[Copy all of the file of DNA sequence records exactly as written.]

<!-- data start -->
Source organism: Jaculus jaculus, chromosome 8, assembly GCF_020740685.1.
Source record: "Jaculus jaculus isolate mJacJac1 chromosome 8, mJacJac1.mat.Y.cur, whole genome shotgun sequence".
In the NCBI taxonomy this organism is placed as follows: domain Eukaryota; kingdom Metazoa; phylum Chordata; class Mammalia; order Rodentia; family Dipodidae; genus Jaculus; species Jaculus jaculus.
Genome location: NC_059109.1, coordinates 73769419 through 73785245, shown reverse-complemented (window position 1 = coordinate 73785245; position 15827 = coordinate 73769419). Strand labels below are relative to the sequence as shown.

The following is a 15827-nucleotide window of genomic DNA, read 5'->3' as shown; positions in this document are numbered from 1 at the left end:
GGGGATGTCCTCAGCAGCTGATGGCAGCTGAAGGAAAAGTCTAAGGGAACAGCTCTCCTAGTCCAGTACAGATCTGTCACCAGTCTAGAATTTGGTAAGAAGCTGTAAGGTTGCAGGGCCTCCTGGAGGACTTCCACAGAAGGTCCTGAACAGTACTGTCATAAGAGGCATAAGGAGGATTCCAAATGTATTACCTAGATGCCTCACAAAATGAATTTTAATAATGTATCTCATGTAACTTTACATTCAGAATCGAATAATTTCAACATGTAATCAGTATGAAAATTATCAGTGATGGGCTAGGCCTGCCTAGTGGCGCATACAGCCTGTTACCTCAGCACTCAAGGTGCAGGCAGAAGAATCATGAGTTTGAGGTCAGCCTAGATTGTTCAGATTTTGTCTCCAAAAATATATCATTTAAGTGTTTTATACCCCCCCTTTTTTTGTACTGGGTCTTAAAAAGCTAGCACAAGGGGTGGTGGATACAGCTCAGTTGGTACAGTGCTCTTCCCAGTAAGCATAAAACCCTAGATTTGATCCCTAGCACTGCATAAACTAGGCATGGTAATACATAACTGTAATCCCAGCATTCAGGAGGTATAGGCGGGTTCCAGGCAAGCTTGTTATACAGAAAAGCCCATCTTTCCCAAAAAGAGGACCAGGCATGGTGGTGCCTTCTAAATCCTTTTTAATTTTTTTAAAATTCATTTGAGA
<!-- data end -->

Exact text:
Source organism: Jaculus jaculus, chromosome 8, assembly GCF_020740685.1.
Source record: "Jaculus jaculus isolate mJacJac1 chromosome 8, mJacJac1.mat.Y.cur, whole genome shotgun sequence".
In the NCBI taxonomy this organism is placed as follows: domain Eukaryota; kingdom Metazoa; phylum Chordata; class Mammalia; order Rodentia; family Dipodidae; genus Jaculus; species Jaculus jaculus.
Genome location: NC_059109.1, coordinates 73769419 through 73785245, shown reverse-complemented (window position 1 = coordinate 73785245; position 15827 = coordinate 73769419). Strand labels below are relative to the sequence as shown.

The following is a 15827-nucleotide window of genomic DNA, read 5'->3' as shown; positions in this document are numbered from 1 at the left end:
GGGGATGTCCTCAGCAGCTGATGGCAGCTGAAGGAAAAGTCTAAGGGAACAGCTCTCCTAGTCCAGTACAGATCTGTCACCAGTCTAGAATTTGGTAAGAAGCTGTAAGGTTGCAGGGCCTCCTGGAGGACTTCCACAGAAGGTCCTGAACAGTACTGTCATAAGAGGCATAAGGAGGATTCCAAATGTATTACCTAGATGCCTCACAAAATGAATTTTAATAATGTATCTCATGTAACTTTACATTCAGAATCGAATAATTTCAACATGTAATCAGTATGAAAATTATCAGTGATGGGCTAGGCCTGCCTAGTGGCGCATACAGCCTGTTACCTCAGCACTCAAGGTGCAGGCAGAAGAATCATGAGTTTGAGGTCAGCCTAGATTGTTCAGATTTTGTCTCCAAAAATATATCATTTAAGTGTTTTATACCCCCCCTTTTTTTGTACTGGGTCTTAAAAAGCTAGCACAAGGGGTGGTGGATACAGCTCAGTTGGTACAGTGCTCTTCCCAGTAAGCATAAAACCCTAGATTTGATCCCTAGCACTGCATAAACTAGGCATGGTAATACATAACTGTAATCCCAGCATTCAGGAGGTATAGGCGGGTTCCAGGCAAGCTTGTTATACAGAAAAGCCCATCTTTCCCAAAAAGAGGACCAGGCATGGTGGTGCCTTCTAAATCCTTTTTAATTTTTTTAAAATTCATTTGAGA